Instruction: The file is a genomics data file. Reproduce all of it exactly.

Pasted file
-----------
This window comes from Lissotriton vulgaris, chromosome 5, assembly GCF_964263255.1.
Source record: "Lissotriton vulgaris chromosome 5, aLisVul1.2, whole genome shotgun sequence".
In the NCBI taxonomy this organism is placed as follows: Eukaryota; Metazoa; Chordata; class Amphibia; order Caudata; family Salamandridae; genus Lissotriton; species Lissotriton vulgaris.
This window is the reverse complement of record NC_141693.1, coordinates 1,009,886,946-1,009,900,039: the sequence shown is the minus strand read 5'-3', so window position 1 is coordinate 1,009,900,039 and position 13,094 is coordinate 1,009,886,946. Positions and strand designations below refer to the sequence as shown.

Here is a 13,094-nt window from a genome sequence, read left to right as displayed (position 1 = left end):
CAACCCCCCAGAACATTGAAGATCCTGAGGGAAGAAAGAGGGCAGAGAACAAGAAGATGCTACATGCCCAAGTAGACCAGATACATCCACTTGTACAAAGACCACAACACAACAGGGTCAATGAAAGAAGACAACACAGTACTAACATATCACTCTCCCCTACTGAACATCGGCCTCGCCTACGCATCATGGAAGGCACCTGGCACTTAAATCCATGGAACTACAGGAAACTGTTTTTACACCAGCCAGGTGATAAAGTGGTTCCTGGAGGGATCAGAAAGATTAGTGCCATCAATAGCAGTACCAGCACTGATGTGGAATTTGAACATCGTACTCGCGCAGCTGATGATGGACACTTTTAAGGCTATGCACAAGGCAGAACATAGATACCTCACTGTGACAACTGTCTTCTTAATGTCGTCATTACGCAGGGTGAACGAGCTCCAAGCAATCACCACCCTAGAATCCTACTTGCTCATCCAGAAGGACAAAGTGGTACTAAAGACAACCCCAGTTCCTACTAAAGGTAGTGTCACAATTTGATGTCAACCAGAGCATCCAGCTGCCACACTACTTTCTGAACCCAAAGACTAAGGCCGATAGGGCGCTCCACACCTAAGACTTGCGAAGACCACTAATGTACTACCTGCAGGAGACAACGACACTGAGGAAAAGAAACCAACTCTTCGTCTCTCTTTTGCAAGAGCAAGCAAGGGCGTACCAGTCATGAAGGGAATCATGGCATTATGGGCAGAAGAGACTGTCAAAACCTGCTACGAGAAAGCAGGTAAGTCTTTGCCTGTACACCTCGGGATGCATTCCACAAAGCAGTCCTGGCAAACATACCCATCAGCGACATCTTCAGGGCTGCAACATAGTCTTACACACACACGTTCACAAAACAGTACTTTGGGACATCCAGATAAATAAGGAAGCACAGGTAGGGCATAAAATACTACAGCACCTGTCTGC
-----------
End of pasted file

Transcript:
This window comes from Lissotriton vulgaris, chromosome 5, assembly GCF_964263255.1.
Source record: "Lissotriton vulgaris chromosome 5, aLisVul1.2, whole genome shotgun sequence".
In the NCBI taxonomy this organism is placed as follows: Eukaryota; Metazoa; Chordata; class Amphibia; order Caudata; family Salamandridae; genus Lissotriton; species Lissotriton vulgaris.
This window is the reverse complement of record NC_141693.1, coordinates 1,009,886,946-1,009,900,039: the sequence shown is the minus strand read 5'-3', so window position 1 is coordinate 1,009,900,039 and position 13,094 is coordinate 1,009,886,946. Positions and strand designations below refer to the sequence as shown.

Here is a 13,094-nt window from a genome sequence, read left to right as displayed (position 1 = left end):
CAACCCCCCAGAACATTGAAGATCCTGAGGGAAGAAAGAGGGCAGAGAACAAGAAGATGCTACATGCCCAAGTAGACCAGATACATCCACTTGTACAAAGACCACAACACAACAGGGTCAATGAAAGAAGACAACACAGTACTAACATATCACTCTCCCCTACTGAACATCGGCCTCGCCTACGCATCATGGAAGGCACCTGGCACTTAAATCCATGGAACTACAGGAAACTGTTTTTACACCAGCCAGGTGATAAAGTGGTTCCTGGAGGGATCAGAAAGATTAGTGCCATCAATAGCAGTACCAGCACTGATGTGGAATTTGAACATCGTACTCGCGCAGCTGATGATGGACACTTTTAAGGCTATGCACAAGGCAGAACATAGATACCTCACTGTGACAACTGTCTTCTTAATGTCGTCATTACGCAGGGTGAACGAGCTCCAAGCAATCACCACCCTAGAATCCTACTTGCTCATCCAGAAGGACAAAGTGGTACTAAAGACAACCCCAGTTCCTACTAAAGGTAGTGTCACAATTTGATGTCAACCAGAGCATCCAGCTGCCACACTACTTTCTGAACCCAAAGACTAAGGCCGATAGGGCGCTCCACACCTAAGACTTGCGAAGACCACTAATGTACTACCTGCAGGAGACAACGACACTGAGGAAAAGAAACCAACTCTTCGTCTCTCTTTTGCAAGAGCAAGCAAGGGCGTACCAGTCATGAAGGGAATCATGGCATTATGGGCAGAAGAGACTGTCAAAACCTGCTACGAGAAAGCAGGTAAGTCTTTGCCTGTACACCTCGGGATGCATTCCACAAAGCAGTCCTGGCAAACATACCCATCAGCGACATCTTCAGGGCTGCAACATAGTCTTACACACACACGTTCACAAAACAGTACTTTGGGACATCCAGATAAATAAGGAAGCACAGGTAGGGCATAAAATACTACAGCACCTGTCTGC